Printed circuit boards (PCBs) are the smallest yet the most reliable wiring solution today. All the important electric components needed for the functionality of any machine today can be collected in a single 3-inch printed circuit board. The small size of this kind of integrated circuitry has the benefit of speed and electrical efficiency.
The term “printed circuit board” may refer to either the board alone or the board together with the components mounted on it. It is correctly called “printed wiring board,” when referring to the board alone. If it refers to the entire unit, including the board and components, “printed circuit assembly” is the appropriate term.
The printed circuit board industry uses many terms to refer to the various aspects of PCB manufacturing. Some of them are listed and explained below.
1.Board. It is the flat material on which holes are drilled :
copper foils are etched, and components are mounted. It is also known as laminate. Boards or laminates may be composed of four layering materials. The innermost material which constitutes most of the laminate is called substrate. On top of substrates is a copper sheet covered by solder mask. On top of solder mask are silkscreen labels.
In a printed circuit assembly, these are the things mounted on one or both surfaces of printed circuit boards. Components include transistors, resistors, diodes, conductors, etc.
This is the innermost part of printed circuit boards. It could be made of glass fiber, plastic, epoxy, or cotton paper. It constitutes the largest part of the circuit board. Durability lies in the type of material used for making the substrate. Woven glass fiber is the most rigid, followed by plastic and cotton paper.
This metal is important for the electric connections of various components mounted on a printed circuit board. It is etched on the surface of the bare substrate and acts as a wire.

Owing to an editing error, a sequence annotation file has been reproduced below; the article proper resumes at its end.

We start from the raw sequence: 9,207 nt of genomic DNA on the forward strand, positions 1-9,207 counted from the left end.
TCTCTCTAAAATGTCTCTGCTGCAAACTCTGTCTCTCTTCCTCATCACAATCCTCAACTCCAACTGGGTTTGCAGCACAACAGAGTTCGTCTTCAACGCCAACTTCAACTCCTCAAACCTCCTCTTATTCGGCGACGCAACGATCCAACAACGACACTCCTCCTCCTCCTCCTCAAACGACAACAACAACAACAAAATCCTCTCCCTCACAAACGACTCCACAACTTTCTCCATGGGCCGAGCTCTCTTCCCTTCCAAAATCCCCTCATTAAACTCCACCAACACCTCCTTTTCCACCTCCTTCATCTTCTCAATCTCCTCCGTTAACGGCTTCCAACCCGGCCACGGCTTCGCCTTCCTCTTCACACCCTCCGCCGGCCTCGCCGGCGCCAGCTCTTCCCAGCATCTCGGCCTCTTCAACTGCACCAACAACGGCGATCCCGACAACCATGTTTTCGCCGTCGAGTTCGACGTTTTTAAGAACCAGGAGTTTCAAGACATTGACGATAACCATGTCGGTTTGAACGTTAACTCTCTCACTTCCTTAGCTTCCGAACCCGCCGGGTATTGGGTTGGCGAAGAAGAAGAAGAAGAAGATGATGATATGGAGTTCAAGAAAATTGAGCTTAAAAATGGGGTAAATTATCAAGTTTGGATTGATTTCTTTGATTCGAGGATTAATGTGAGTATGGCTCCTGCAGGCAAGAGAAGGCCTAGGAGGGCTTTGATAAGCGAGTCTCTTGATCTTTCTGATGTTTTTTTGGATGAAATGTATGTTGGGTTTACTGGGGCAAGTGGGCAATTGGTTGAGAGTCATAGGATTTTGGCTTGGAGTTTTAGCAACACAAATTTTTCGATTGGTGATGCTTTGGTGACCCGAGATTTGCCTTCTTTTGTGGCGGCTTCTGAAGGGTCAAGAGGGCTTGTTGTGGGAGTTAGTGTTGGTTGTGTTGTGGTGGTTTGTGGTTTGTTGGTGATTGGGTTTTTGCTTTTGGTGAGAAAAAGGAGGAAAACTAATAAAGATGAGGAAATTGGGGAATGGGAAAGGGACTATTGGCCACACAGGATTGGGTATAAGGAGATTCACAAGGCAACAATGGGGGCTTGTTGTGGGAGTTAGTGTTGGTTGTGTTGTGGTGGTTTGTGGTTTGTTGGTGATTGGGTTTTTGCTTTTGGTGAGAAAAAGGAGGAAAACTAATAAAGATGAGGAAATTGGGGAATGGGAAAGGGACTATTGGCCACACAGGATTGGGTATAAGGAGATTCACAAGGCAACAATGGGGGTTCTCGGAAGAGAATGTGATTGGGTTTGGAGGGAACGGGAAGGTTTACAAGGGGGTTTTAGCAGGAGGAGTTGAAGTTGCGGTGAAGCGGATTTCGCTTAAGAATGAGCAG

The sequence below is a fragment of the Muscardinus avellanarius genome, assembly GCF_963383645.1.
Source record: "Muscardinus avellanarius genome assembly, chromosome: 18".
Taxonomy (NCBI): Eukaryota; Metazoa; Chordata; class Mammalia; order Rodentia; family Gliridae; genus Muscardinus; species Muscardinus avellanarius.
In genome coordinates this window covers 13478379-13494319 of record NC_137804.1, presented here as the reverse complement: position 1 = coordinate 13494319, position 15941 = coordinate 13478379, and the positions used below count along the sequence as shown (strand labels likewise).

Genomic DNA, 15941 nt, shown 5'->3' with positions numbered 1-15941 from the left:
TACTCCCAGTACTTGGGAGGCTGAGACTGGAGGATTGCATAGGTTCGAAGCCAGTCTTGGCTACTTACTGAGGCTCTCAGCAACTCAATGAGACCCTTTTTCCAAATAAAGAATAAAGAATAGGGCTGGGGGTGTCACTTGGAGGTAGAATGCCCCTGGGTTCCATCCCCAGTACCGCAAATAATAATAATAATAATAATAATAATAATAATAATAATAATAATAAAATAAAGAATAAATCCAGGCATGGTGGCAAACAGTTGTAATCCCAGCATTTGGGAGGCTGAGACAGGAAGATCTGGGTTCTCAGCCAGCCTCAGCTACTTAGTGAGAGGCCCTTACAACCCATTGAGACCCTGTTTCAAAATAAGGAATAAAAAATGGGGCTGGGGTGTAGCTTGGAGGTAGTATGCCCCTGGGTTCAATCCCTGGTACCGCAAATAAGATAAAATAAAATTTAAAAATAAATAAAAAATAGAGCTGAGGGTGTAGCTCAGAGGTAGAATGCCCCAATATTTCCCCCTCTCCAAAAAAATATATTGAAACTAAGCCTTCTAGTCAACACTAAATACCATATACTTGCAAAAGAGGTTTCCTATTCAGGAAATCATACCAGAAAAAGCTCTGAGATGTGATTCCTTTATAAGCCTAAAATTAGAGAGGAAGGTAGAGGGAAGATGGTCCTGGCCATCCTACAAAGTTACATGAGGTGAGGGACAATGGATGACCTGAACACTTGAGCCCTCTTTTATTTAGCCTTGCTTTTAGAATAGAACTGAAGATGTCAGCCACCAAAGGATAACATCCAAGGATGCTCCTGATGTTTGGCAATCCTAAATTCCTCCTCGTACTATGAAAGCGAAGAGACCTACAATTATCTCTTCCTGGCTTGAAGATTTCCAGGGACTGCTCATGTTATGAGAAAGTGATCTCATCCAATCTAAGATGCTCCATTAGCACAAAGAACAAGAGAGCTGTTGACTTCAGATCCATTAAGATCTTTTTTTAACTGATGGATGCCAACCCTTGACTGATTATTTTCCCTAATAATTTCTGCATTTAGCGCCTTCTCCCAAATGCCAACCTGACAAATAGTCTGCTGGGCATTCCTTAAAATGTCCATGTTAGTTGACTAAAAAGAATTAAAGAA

Initially, a thin sheet of copper, known as copper foil is layered on top of the substrate. Parts of this copper foil must be removed to leave only lines and few planes of copper foil.
5.Solder mask :
It is a protective layer of covering that insulates the copper. Accidental contact of live copper traces may cause short circuits and other circuit problems, hence a cover is needed. The solder mask is usually green but other colors are also available.
6.Silkscreen label :
This refers to the symbols painted on top of solder mask, serving as a guide. It helps assemblers locate where components are to be soldered.
It is one of the stages of making a large-scale manufacturing printed circuit board. Printed circuit boards are created in one large piece of board called panel. Once the panel is copper-printed and drilled, it is ready to be “de-paneled” or divided into smaller individual PCBs. Sometimes, the mounting of the components is done before de-paneling.
8.Chemical etching :
It is one of the methods of removing the unwanted copper foil. It includes exposing the unwanted copper while protecting the necessary copper against a chemical, usually ferric chloride. The chemical could etch away the unwanted copper, leaving the necessary copper to form traces.
9.Copper traces :
These are copper lines left after unwanted copper is removed from the substrate. These are the wires or electric pathways that connect the components.
10.Through-hole mounting :
It is the process of mounting the components by inserting the leads of the components in the plated-through holes of the board. The leads then can be soldered on the other side of the board.
11.Surface mounting :
This is a way of mounting the components directly on the surface of the board without inserting leads on the holes. Metal tabs or end caps of components are directly soldered on the same side of the board.
Now that you’re aware of what those terms mean, you should be a bit more ready to tinker with your very own projects – particularly those that involve the need to handle PCBs.